I got a message from my brother last night wanting my phone number; he called me later. Our father is in hospital. It’s been more than 2 years since I had any contact with him (or my brother for that matter). Seems that it’s never good news that brings the family together.
The lack of contact had nothing to do with my gender transition: it started well before I came out. Just… separate lives I guess.
I don’t know much about what’s going on at this point–although it’s more than I knew this time yesterday. I didn’t know he’d been undergoing chemotherapy for myeloma. I didn’t know he’d been having back trouble that led to a fall before his recent hospitalization. (Until my daughter told me last month, I hadn’t heard that he’d remarried.)
I’m informed that he’s to have an MRI scan Monday and we should know more following that. My brother’s going to phone me when there’s more news.
I’m not sure how I feel yet. I never had the same closeness to him that I did to my mother. I have very few memories of doing stuff with him; mostly going to rugby matches (usually with my brother). But he got me my first computers, provided that means for me to discover my passion for programming.
I’m thinking about whether I’ll make the journey to see him: my brother tells me he’s not very lucid much of the time, and I live about 250 miles away. More than that, I don’t know what I’d say: we don’t have a lot in common and to be honest, as I said earlier, we live separate lives. I suppose it might sound callous, but if he weren’t family there’d be no connection between us these days.
Still, there’s a lot of history there, living under the same roof for nearly half my life. I’m torn between the lack of a current relationship and a sense of filial duty.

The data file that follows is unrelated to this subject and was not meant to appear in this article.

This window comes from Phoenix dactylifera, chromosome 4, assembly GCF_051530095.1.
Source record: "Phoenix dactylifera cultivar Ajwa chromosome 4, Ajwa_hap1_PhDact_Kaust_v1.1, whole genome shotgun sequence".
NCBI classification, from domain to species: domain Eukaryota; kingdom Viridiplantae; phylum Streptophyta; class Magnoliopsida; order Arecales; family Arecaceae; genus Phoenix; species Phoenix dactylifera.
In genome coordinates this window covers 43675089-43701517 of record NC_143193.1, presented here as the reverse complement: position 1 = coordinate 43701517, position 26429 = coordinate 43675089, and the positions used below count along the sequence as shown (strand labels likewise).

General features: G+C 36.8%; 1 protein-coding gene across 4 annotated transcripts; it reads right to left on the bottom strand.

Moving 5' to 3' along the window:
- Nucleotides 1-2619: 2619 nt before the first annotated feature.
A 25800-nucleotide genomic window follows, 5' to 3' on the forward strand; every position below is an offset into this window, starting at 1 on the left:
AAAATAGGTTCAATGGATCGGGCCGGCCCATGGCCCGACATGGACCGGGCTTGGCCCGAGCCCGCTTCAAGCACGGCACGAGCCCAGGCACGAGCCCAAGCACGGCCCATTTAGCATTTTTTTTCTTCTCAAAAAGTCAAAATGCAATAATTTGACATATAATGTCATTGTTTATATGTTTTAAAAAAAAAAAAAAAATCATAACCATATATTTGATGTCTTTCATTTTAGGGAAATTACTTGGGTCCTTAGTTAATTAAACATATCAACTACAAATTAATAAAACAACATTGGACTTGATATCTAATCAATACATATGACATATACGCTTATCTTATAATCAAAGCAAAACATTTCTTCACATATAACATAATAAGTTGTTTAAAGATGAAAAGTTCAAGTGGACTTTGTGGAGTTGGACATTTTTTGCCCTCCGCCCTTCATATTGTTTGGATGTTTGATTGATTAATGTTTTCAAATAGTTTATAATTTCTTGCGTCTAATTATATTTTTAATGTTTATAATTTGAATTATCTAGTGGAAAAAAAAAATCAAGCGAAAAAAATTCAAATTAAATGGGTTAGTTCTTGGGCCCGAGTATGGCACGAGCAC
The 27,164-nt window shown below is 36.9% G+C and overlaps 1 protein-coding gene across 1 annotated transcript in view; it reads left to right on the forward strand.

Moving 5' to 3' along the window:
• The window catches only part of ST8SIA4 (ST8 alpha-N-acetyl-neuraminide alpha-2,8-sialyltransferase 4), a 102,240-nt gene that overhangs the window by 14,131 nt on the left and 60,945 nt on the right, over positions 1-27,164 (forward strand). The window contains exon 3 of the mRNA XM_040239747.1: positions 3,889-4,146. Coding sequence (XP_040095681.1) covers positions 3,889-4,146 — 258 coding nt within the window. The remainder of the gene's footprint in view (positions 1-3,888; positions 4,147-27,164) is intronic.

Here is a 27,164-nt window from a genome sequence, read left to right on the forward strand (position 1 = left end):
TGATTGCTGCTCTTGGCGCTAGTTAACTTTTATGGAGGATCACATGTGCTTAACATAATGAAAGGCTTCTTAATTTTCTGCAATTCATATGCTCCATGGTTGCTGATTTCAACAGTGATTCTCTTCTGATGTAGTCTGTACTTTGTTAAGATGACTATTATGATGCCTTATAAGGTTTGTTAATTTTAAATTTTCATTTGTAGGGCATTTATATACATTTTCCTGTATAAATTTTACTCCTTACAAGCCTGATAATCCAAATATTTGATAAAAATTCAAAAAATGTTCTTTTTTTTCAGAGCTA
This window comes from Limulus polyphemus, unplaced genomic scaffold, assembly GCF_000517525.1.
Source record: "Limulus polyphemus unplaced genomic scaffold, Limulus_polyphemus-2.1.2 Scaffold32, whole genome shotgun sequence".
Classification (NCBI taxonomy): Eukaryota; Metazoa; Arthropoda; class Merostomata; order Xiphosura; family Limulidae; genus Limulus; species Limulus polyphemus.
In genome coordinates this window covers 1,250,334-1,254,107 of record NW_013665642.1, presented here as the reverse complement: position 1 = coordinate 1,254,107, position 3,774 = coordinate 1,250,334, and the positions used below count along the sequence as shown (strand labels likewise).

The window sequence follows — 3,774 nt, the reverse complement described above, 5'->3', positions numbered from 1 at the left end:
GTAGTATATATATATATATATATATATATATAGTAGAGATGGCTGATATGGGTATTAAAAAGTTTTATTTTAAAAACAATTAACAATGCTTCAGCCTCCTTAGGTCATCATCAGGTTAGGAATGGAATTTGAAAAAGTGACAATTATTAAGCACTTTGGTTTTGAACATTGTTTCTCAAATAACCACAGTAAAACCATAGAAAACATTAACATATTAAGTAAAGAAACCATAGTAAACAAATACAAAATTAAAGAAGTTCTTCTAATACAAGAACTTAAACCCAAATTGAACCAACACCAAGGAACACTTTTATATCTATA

9 thoughts on “Distant Family”
I don’t think you would regret going. All the best, Bob.
My thoughts are with you Alex – really difficult decisions. My instinct for closure tells me it’s often important for us to see. Connection may be elusive but seeing can be helpful in processing. I hope things become clearer for you. Sending hugs xxx
Thank you. I’m hoping it looks clearer after I’ve spoken to my brother again in a couple of days’ time and know more about the situation. Right now I’m rather in the dark and it’s more speculation than facts, which isn’t helping. It’s too much to figure out based solely on a 10 minute phone call. xxx
Yes. One question that comes to mind is whether your father is asking for you? Might this clarify things a little…xx
I’ll ask Matt (my brother) when I next speak to him if he’s mentioned me at all. I should get to speak longer this time (we were in the middle of dinner when he phoned last night). I’m feeling a bit mixed up right now, not liking the uncertainty and lack of information. xx
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I understand – uncertainty is never comfortable for us. Hugs xx
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I’d encourage you to go see your father. Don’t over analyze it, just go. He may not recognize you and you may not recognize him. That’s okay. Just be there. Also, your brother may need your support in the coming days. Many times, just being there is enough. I wish you well.
I totally understand that conflict. I barely have any contact with my parents, and the only time I’ve seen them at all for the past years was when my father was in the hospital 2 or 3 times because of heart attack and stroke.
I go because you’re supposed to show up on these occasions, and also out of a sort of “maybe if I don’t go and he dies, I’ll regret it later”. But not because I actually want to see him or my mother.
It’s difficult. I do think that the chance of you later regretting having gone is much lower than the chance of you regretting having not gone. So maybe just go. Whether or not he is aware of your presence, may not matter. Suppose he dies, if you go maybe you can get some kind of closure which you might not get if you don’t go.
I have a saying I live by in difficult situations. It is ‘no regrets’. So if you do not go and know for sure you will never regret it, then you do not need to go. If there is any doubt then you should go if you wish to never regret it.
It’s a difficult time for you. I hope regardless of your decision, that your father is comfortable.
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